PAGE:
Box Of Paperbacks: Slan
(Not long ago, A.V. Club editor Keith Phipps purchased a large box containing over 75 vintage science fiction, crime, and adventure paperbacks. He is reading all of them. This is book number 47.)
You are reading The A.V. Club a (hopefully wonderful and smart) site dedicated to providing its skeptically enthusiastic take on the pop culture-saturated universe in which we live. That's our agenda. Right? Or could it be that The A.V. Club, like so many publications you read, is actually one of many propaganda tools used by a race of superhumans whose shadowy underground organizations secretly pull the strings on much of society? There are those who rule and those who rule the rulers. Wheels turn, and within them turn yet more wheels. The secret dictators of the world hide their tracks so well you'll never know they're there. That rave of the new Walkmen album? Rest assured that in its own small way it's all part of the plan. True, you'd probably have to be some kind of crazy paranoid to think that way. And if anyone ever figures our secret out, that's exactly the story we can use to discredit our accuser. Since irony doesn't always carry that well through the filter of the Internet, let me state, for the record, that The A.V. Club is not controlled by a secret society of superhumans (so far as I know). But taking a moment to look at the world in front of you through eyes distrustful of the obvious makes for a useful warm-up to the world of A.E. van Vogt's 1940 novel Slan. First serialized in Astounding Science Fiction, Slan is typically hailed as a breakthrough for the genre, and coming off a bunch of less-than-stellar golden-age books, I can see why. Vogt's plays with a fair number of sophisticated ideas and marries them to a story that moves. That may sound like the least a science fiction novel needs to do, but having slogged through The Blind Spot and Armageddon 2419 A.D., I can tell you it's not. Beginning to think that science fiction novels that work as equally well as novels didn't really happen until the Eisenhower administration, I was happy to find myself wondering what happens next. That Vogt withholds some of the central mysteries much of the novel helps. We open in the middle of the action as a kid named Jommy (not a typo) visits the capital city of some future Earth with his mother. He won't leave with her. Realizing that they're being followed, Jommy's mom tells him to flee. Turns out they're both Slans and that's not a particularly safe thing to be. What's a Slan? That's one of the central question of the novel and one for which it provides a couple of different answers as it progresses. But as it opens we only have one: Slans are creatures who can, and sometimes do, pass as human, as Jommy and his mother have been doing by hiding the tendrils that jut from their heads and proclaim their Slandom. Slans are smarter than humans, mature faster, and they can read minds. They're hated because, after being created in a lab by Samuel Lann, they overran the Earth and have only been put down with great difficulty. And now Kier Gray rules the planet, in part by keeping the fear of Slans alive. And why shouldn't that fear persist? Slans could easily take humanity's place. (And, yes, I'm pretty sure Stan Lee and Jack Kirby had read this before creating X-Men. They probably read the later Box Of Paperbacks entry More Than Human, too.) Jommy doesn't quite buy it, however. He doesn't hate humanity or want to usurp it. And parts of the story don't quite make sense, like the tales of Slans trying to convert human babies into their own kind. What's more, in searching Slans while using his psychic powers to steal for the drunken old lady who's taken him in, Jommy's reached and touched a third type of mind: the tendril-less Slan. And they're everywhere. I'm going to stop there with describing the plot since we're already nudging into spoiler territory and I haven't even touched on the book's other protagonist, a female Slan kept alive at the command of Gray. But even stopping there leaves us plenty to unpack. Vogt's smart decision to begin the action after–maybe even years after–a lot of writers would have started the story contributes mightily to the intrigue. Never mind epic battles: The war is already over and the book forces readers to pick up the pieces of what's happened and what's going on behind the official story. It's a setup that lends itself to mystical and political themes, as later, doubtlessly Slan-influenced works like Philip K. Dick's The Three Stigmata Of Palmer Eldritch (or most Dick, really) and John Carpenter's They Live would do. Vogt, on the other hand, doesn't seem too interested in such matters, just as he's not all that interested in his characters' inner lives. The story is rich; its players, however, are pretty thin. Fortunately, Vogt's fast-paced, and often surprisingly elliptical telling makes up for that thinness. It's a whisking journey through a world that keeps changing, behind the scenes if not before the eyes. One postrscript: Slan has had a weird afterlife. The specifics now appear lost to the ages, but it inspired the phrase "Fans Are Slans," a rallying cry for the innate superiority of science fiction enthusiasts. At least one fan took that too much to heart. An Indiana Slan reader named Claude Degler began to espouse the notion that science fiction fans were literally the next stage in human evolution and preached the gospel in fanzines and on the convention circle of the 1940s. He was ubiquitous then, hitchhiking from con to con. Then, in 1950, he disappeared. Maybe he's still out there. Slans live a long time.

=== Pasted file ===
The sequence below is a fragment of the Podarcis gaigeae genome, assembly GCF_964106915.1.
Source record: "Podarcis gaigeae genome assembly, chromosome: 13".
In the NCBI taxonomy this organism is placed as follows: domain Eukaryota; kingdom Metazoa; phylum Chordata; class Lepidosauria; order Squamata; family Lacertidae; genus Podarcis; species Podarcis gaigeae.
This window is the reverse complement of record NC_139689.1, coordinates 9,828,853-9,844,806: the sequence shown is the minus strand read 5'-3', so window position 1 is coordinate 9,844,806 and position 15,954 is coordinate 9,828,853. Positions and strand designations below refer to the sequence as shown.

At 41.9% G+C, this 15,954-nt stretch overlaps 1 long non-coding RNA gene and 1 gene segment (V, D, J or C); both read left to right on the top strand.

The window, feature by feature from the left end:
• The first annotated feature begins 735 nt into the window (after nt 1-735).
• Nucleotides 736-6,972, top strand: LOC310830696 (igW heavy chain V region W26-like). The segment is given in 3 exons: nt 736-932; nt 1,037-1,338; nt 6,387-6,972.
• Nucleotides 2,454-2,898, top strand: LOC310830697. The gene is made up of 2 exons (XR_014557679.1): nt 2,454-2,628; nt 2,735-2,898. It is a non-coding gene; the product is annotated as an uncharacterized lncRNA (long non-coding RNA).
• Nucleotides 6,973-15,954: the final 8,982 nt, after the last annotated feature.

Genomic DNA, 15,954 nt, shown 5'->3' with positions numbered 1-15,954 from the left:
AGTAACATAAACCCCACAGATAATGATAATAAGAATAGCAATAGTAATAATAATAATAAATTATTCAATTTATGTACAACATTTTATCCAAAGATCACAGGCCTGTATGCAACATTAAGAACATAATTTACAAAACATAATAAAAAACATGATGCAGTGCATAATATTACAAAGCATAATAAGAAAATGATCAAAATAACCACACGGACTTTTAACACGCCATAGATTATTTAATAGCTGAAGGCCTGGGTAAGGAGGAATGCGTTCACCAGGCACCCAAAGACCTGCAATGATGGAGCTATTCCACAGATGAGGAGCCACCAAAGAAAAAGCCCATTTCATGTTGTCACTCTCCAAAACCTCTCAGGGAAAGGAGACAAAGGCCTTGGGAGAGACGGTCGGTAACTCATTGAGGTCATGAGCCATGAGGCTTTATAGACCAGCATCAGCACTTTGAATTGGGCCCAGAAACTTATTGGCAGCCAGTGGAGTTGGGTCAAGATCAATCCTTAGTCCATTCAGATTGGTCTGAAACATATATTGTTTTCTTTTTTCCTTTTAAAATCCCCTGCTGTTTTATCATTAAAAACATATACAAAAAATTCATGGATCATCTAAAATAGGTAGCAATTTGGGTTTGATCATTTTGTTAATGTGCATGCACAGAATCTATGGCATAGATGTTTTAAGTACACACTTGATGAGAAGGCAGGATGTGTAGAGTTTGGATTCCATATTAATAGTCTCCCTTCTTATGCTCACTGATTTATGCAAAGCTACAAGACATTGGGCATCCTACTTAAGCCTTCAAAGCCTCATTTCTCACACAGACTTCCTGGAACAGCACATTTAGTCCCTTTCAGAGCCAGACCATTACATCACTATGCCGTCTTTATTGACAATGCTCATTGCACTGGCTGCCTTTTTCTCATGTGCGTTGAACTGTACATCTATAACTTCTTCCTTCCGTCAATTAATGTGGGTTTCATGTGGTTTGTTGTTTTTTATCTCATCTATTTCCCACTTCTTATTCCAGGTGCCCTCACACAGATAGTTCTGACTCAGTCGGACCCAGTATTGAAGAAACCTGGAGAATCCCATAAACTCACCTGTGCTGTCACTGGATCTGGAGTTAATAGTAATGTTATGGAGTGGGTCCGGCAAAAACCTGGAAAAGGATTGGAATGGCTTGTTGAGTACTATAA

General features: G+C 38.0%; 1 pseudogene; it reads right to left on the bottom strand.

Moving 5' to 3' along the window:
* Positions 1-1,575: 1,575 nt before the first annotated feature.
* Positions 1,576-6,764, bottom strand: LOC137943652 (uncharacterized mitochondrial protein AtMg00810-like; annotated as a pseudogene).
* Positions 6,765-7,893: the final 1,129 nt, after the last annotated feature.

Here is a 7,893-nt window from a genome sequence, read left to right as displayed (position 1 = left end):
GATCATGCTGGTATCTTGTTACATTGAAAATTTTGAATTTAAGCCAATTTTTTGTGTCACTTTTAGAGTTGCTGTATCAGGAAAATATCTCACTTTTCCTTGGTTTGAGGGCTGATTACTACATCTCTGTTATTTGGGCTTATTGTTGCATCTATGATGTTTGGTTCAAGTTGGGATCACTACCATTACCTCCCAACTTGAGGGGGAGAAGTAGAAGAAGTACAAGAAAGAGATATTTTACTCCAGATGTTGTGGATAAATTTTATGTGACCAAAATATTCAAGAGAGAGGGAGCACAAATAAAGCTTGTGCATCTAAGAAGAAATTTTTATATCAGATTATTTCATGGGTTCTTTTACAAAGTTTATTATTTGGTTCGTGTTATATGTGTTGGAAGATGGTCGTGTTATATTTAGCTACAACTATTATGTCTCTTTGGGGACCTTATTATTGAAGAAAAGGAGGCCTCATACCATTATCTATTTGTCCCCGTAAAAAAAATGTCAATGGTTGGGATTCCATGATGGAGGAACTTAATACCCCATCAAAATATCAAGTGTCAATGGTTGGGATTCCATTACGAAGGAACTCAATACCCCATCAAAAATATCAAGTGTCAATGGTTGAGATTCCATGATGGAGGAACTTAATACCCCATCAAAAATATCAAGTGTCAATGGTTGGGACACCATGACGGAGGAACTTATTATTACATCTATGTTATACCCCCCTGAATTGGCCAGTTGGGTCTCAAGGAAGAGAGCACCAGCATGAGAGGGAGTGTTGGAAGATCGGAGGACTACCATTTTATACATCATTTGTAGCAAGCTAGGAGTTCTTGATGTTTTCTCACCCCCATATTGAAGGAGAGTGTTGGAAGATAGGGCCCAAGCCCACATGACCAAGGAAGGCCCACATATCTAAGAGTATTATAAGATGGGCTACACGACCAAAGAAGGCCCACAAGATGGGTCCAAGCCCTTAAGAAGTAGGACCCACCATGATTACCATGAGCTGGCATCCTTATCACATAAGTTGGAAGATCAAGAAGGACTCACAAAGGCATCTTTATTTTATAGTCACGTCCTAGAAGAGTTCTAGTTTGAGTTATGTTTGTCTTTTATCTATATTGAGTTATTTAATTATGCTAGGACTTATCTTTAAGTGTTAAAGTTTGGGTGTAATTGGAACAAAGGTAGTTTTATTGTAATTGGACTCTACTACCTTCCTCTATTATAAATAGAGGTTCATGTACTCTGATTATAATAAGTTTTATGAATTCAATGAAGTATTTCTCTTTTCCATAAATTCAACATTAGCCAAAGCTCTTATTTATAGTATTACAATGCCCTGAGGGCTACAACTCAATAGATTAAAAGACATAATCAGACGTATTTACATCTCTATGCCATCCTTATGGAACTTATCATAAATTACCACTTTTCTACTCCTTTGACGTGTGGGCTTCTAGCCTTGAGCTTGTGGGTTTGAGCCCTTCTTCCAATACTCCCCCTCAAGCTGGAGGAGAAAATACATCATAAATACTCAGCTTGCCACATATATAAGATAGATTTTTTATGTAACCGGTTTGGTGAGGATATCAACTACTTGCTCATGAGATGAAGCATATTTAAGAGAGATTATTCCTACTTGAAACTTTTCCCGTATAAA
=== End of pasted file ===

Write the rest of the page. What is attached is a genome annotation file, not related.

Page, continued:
Want to read past Box Of Paperbacks Book Club entries? All previous installments of The Box Of Paperbacks Book Club are archived here.
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"The great eye floated in space."